Re-direct a small percentage of fees that are currently distributed to YFI stakers to a Thought Contributor Pool, via tallying of staked YFI on posts.
YFI tokens staked in Governance translates to a token balance within a platform similar to this one we are currently using, but with additional functionality built in, as described below. Note, the token balance could either be denominated directly in YFI or some new asset correlated to the value of YFI staked (there may be pros and cons to either option). This token can then be staked to posted content contributed by other users on the platform, and then at the time of each snapshot (i.e., at a specific known time every few hours, every day, or every few days), the pot is divided accordingly among the addresses of the users who wrote the posts to which tokens were staked.
Reward thought contributors and valuable members of the community for their work, incentivize broader community engagement, foster more rapid development of protocol initiatives, and improve network effects. Put staked YFI tokens (that are otherwise engaged when not being used for proposal voting) to more active use.
At the time of a given snapshot, the YFI staked by each address in Governance is recorded and the recorded stake balances are compared to the stake balance recorded at the time of the last snapshot, in order to rebalance staked / “stake-able” tokens within this platform.
If feasible, it’d be useful to allow tokens within this platform to be staked to (deposited to) and subsequently un-staked from (withdrawn from) contributor’s posts, similar to a user Liking a post and then easily remove the Like if desired. Note that the distribution of stake to posted content should really only be relevant at the time of each snapshot.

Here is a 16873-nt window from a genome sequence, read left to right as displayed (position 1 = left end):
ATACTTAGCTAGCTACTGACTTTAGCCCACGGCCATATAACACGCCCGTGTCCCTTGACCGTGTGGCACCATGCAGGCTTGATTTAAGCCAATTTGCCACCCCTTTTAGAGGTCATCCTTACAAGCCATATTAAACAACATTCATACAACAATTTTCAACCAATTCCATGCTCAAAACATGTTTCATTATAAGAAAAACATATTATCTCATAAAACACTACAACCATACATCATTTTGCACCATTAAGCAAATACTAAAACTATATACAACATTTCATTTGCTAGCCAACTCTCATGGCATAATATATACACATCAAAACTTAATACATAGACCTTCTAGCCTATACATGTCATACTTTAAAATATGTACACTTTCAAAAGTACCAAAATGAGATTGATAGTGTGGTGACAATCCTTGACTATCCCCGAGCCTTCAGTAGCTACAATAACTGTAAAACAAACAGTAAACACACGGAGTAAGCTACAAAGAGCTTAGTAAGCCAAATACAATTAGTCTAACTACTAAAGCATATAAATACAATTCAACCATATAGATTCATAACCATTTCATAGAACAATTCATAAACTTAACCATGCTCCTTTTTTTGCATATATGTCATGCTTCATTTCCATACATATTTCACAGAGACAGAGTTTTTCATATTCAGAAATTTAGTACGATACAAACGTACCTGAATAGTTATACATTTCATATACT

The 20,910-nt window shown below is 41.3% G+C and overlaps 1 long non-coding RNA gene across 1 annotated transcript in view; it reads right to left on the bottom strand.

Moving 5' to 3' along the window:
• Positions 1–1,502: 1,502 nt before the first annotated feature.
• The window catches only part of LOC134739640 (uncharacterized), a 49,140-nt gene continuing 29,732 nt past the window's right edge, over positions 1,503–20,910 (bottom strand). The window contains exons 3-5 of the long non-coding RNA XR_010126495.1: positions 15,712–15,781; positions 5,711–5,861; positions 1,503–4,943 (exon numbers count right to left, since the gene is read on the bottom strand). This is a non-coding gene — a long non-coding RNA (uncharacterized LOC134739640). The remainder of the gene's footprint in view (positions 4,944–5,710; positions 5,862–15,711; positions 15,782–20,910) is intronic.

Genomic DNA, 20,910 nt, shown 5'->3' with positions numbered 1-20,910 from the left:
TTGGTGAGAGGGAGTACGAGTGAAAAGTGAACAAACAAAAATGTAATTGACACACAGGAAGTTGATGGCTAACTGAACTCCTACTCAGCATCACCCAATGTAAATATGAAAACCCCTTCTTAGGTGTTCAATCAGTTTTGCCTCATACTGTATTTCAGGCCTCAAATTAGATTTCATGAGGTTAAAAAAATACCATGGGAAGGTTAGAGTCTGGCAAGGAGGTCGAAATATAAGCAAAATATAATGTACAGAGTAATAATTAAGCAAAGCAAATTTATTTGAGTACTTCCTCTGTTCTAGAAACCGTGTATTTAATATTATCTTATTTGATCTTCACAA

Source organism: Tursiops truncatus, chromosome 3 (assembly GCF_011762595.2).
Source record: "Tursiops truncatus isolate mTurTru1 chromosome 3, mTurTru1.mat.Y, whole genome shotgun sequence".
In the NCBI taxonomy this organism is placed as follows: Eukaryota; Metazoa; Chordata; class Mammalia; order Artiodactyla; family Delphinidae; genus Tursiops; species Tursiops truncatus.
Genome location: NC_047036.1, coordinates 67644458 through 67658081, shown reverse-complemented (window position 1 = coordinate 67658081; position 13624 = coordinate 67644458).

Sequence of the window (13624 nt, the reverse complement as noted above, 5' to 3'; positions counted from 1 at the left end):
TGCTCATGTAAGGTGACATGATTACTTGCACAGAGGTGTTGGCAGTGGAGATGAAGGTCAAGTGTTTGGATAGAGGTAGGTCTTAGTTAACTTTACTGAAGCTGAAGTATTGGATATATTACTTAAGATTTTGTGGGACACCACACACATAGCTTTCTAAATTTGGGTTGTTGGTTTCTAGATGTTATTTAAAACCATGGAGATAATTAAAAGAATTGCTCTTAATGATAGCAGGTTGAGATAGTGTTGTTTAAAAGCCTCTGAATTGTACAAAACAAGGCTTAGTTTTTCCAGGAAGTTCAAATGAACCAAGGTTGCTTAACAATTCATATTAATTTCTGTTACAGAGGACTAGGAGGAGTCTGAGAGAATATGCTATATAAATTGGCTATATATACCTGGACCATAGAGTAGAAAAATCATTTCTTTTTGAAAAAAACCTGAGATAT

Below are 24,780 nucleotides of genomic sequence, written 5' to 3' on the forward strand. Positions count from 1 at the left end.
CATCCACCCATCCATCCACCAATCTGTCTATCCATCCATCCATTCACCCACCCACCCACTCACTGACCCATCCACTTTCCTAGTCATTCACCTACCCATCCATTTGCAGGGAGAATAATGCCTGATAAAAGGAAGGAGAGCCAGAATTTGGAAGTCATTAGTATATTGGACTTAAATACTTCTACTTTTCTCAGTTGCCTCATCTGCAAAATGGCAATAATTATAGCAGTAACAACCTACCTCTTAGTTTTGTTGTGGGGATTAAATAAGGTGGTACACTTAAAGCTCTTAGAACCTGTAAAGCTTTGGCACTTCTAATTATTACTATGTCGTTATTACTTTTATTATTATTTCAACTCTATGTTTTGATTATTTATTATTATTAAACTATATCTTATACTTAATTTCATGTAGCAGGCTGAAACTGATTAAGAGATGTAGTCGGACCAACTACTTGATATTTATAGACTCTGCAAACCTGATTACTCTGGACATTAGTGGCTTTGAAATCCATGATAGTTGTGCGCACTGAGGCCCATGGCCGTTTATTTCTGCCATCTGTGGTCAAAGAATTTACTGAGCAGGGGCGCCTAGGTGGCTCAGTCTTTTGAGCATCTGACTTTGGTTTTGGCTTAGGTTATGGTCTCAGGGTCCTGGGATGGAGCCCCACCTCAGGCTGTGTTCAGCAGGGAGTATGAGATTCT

According to Etherscan and https://stats.finance/ygov, at the time of this write-up, there is ~6,475 YFI (~$211,715,000) staked in Governance V2, staked by 10,438 addresses. Hence, at the time of writing, the average balance staked is 0.63 YFI per address, or ~$20,500 per address.
Based on my calculations, considering interest accrued on my own staked YFI through 1 week of staking, it appears that the staking reward APY over the past week (9/4 to 9/11/2020) was ~8.66% (please verify). This implies that, over the past week, the average daily fees deposited to YFI Governance was ~$50,000 per day (or 0.0866/365*$211,715,000). Note, I recognize that this math is overly simplified, but it should get us to a ballpark number for discussion purposes. Please comment if you believe that this is way off-base.
If 5% of this ~$50,000/day were diverted from the staking rewards pool to the Thought Contributor Pool (~$2,500), this would decrease the Governance V2 staking yield from 8.66% to 8.23%–a 0.43% decrease; however, it may be argued that a reduction in staking yield is worthwhile if it results in 1) incentive alignment for Thought Contributors, and 2) an increased incentive for Governance stakers to be more engaged in community discussions and proposals before they go to vote.